In the following weeks, I will be publishing a series of posts of Provincial Achievement Test (PAT) data. Before that, I wanted to provide some definitions and notes around the information that I will be presenting.
Provincial Achievement Test (PAT): The development and assessment of these tests are done at the provincial level. They are administered on an annual basis to all students in Grades 6 and 9 in the subject areas of English Language Arts, Mathematics, Social Studies and Science. Students in French Immersion and Francophone school districts will also write a French Language Arts PAT and may also write the Mathematics, Social Studies and Science PAT in French. In Grade 9, students who are enrolled in Knowledge and Employability (KAE) programs of study will take PATs developed for those courses. These test are, for the most part, administered in mid-June for Grade 6 and the late June for Grade 9. Having Gr. 9 students write a test in the last week of school has caused some people to question the validity of the results given the lack of motivation they might feel to do well on a test that “doesn’t count”. Further information on the PATs can be found on the Alberta Education website.
Participation Rate: Some students may be away on the day of the test, or some parents may have requested that their child not participate in the test. These students are marked as absent. Other students may be excused from writing the test if students are incapable of writing the test (even with provided accommodations) or if writing the test would be harmful to the student. This requires the approval of the school district’s superintendent. The province provides data on the total number of students enrolled in a particular grade, the number of students absent and the number of students excused. The number of students writing the test divided by the total number of students enrolled is the participation rate.
Acceptable Standard: Most people would simply term this as “passing” the test. Since it is almost impossible to develop tests of the same difficulty level from year to year, the province will determine a “cut score” for each test to determine what mark will constitute meeting the acceptable standard in any given year. Thus, you may see on your child’s PAT result that while they answered less than half of the questions correctly, they still met the acceptable standard.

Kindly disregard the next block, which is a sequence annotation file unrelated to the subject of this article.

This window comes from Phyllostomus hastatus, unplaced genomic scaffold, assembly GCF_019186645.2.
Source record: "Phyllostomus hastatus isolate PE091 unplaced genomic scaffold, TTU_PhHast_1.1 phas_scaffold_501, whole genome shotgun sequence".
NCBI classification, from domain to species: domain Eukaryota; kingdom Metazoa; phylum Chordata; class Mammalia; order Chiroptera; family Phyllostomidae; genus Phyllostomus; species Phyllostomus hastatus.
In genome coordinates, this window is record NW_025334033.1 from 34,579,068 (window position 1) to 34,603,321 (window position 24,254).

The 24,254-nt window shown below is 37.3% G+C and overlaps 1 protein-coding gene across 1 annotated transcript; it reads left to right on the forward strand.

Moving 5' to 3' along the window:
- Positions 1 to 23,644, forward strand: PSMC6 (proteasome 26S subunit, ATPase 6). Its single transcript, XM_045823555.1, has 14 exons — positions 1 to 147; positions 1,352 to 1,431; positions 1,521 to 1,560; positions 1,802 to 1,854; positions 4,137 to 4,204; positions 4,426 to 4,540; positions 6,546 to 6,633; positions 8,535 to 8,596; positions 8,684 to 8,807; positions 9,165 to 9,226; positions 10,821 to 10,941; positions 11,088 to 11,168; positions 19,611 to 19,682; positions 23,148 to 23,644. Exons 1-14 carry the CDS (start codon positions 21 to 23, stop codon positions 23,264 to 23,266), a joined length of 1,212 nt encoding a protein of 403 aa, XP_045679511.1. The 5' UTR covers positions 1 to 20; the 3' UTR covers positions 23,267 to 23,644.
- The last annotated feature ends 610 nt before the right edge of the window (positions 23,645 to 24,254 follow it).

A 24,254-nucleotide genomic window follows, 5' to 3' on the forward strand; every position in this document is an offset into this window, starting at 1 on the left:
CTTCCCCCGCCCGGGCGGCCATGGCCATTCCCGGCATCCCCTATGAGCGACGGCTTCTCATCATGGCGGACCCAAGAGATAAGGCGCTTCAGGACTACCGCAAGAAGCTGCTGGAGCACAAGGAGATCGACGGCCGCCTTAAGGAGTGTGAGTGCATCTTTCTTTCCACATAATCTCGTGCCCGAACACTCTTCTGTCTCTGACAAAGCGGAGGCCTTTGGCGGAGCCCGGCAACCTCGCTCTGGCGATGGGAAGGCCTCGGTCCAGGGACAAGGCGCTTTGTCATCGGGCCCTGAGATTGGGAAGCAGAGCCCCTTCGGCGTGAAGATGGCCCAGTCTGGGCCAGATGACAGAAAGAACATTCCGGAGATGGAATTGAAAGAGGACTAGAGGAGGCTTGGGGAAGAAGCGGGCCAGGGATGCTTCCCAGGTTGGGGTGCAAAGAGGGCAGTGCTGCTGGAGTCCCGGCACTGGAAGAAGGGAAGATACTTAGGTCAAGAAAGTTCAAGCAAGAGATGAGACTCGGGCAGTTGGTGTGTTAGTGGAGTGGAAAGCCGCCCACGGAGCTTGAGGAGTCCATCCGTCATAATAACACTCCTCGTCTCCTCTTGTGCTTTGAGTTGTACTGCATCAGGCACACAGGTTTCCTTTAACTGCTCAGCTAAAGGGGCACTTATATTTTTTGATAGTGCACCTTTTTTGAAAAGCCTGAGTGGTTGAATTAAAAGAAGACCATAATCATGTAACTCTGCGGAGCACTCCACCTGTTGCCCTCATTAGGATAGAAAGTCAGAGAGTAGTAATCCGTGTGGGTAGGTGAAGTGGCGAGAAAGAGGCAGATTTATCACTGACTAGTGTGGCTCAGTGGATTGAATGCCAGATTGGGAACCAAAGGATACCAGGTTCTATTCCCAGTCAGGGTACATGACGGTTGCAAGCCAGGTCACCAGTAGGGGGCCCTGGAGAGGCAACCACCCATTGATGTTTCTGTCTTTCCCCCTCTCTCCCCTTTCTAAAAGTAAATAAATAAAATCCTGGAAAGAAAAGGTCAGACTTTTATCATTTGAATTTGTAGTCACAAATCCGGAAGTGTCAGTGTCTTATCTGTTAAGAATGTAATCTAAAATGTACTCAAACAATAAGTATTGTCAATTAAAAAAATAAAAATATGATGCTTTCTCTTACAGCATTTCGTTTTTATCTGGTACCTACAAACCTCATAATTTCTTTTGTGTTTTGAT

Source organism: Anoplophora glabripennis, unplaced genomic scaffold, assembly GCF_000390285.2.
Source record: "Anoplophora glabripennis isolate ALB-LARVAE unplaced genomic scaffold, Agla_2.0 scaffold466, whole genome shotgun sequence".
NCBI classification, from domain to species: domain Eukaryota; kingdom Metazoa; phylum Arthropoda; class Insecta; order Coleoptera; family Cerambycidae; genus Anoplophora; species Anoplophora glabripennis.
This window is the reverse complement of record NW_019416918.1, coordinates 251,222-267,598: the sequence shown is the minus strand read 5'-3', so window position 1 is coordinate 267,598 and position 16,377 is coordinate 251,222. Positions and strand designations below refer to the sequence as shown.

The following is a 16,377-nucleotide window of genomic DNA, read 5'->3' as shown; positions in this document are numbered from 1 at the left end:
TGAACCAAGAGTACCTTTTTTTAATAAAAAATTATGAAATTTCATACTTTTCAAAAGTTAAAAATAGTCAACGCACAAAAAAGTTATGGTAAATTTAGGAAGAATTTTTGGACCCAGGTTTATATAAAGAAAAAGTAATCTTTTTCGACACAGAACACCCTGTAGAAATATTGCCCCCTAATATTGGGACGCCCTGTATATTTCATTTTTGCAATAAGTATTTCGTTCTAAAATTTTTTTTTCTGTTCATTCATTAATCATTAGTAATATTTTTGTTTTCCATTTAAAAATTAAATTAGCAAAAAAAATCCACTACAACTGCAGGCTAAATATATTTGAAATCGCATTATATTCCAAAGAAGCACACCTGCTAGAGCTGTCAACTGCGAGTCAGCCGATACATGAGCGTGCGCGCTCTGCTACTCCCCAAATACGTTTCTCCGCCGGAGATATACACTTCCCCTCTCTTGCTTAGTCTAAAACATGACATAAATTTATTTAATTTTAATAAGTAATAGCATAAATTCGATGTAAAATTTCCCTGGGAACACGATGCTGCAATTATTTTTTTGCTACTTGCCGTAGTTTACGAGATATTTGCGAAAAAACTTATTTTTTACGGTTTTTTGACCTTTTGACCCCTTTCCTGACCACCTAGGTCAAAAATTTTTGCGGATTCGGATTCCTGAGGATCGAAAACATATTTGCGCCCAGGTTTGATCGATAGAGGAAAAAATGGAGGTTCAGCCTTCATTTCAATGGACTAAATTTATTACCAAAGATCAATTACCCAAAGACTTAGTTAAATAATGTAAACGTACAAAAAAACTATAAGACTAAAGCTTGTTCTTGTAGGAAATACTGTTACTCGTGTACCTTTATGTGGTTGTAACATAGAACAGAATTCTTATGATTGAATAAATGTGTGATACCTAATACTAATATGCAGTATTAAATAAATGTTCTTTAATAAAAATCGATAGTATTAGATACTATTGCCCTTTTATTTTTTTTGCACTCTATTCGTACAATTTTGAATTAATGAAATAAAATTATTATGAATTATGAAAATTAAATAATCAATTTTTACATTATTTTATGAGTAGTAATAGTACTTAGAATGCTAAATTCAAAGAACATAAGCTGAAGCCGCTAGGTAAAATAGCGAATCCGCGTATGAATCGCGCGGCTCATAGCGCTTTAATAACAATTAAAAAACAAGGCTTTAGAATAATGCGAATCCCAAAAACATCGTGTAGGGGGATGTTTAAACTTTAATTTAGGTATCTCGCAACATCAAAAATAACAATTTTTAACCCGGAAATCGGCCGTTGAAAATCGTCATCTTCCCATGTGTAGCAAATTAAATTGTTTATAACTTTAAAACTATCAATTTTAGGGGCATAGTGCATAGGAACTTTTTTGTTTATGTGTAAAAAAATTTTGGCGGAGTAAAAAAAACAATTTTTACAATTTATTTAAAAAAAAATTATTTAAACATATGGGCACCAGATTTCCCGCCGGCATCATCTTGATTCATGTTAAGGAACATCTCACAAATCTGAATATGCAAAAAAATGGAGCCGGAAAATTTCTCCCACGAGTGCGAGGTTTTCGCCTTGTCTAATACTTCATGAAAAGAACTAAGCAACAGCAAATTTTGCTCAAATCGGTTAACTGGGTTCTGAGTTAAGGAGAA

Standard of Excellence: If the acceptable standard was a score of 50%, then the standard of excellence would be 80%. However, as described above the cut-score may vary from year to year. All students who meet the standard of excellence are also part of the group of students who meet the acceptable standard.
Percentage of all students enrolled: When releasing PAT results, the province will release data on how many students met the acceptable standard and the standard of excellence. They will then divide this by the total number of students enrolled to get the percentage of students enrolled that meet each standard. The province uses the data of all students enrolled when determining how well a school authority is doing on the provincial Accountability Pillar.
Percentage of students writing: The province also divides the number of students who met each standard by the number of students who actually wrote the test.
Province: The provincial results based on all the students in Alberta. Note that not all students are enrolled in a school authority, which is why I do not think that comparing school authority results to the province is helpful.
All school authorities: All public, separate (eg. Catholic) and Francophone school districts, as well as all private and charter schools. There are 175 school authorities in Alberta, which includes the 62 school districts. The four largest school districts are the Calgary Board of Education (CBE), Edmonton Public School District (EPSD), the Calgary Separate School District (CSSD or Calgary Catholic), and Edmonton Catholic School District (ECSD) which together enrol 44% of all the students in the province.
Mean: Otherwise known as the “average” score of all the students who wrote the test. This is not the actual average of any given test, but one that is statistically calculated to take into account the different cut scores from year to year.
Notes on examining PAT data
- While the province seems to encourage the comparison of school district data with provincial data, a comparison with all school authorities is probably better as the participation rate of the province is significantly lower than that of all school authorities. Students cannot pass the test if they do not write the test.
- It is important to look at data in a variety of ways. Results can be interpreted differently depending on which data set you are looking at. Each has a different perspective and each should be considered when trying to determine how well a school authority is doing on PATs.
- When looking at district wide performance, the percentage of students enrolled achieving at the acceptable standard is important so that we know how many students are meeting learning expectations.
- However, just because a certain percentage of students met the acceptable standard based on all students enrolled, doesn’t mean that all the other students are not meeting expectations. Participation rates need to be taken into consideration.
- It is imperative that we remember that the PATs do not test every learning outcome in the curriculum and therefor should not be used as the sole measure of success.
- Research has overwhelmingly shown that the strongest predictor of standardized test scores is socioeconomic status. While quality teaching and supports can ensure that every child is successful, we must recognize that there are many factors beyond the control of the education system that can impact test scores.
- Thoughts on comparing PAT results to the “province”
- Grade 6 English Language Arts PAT data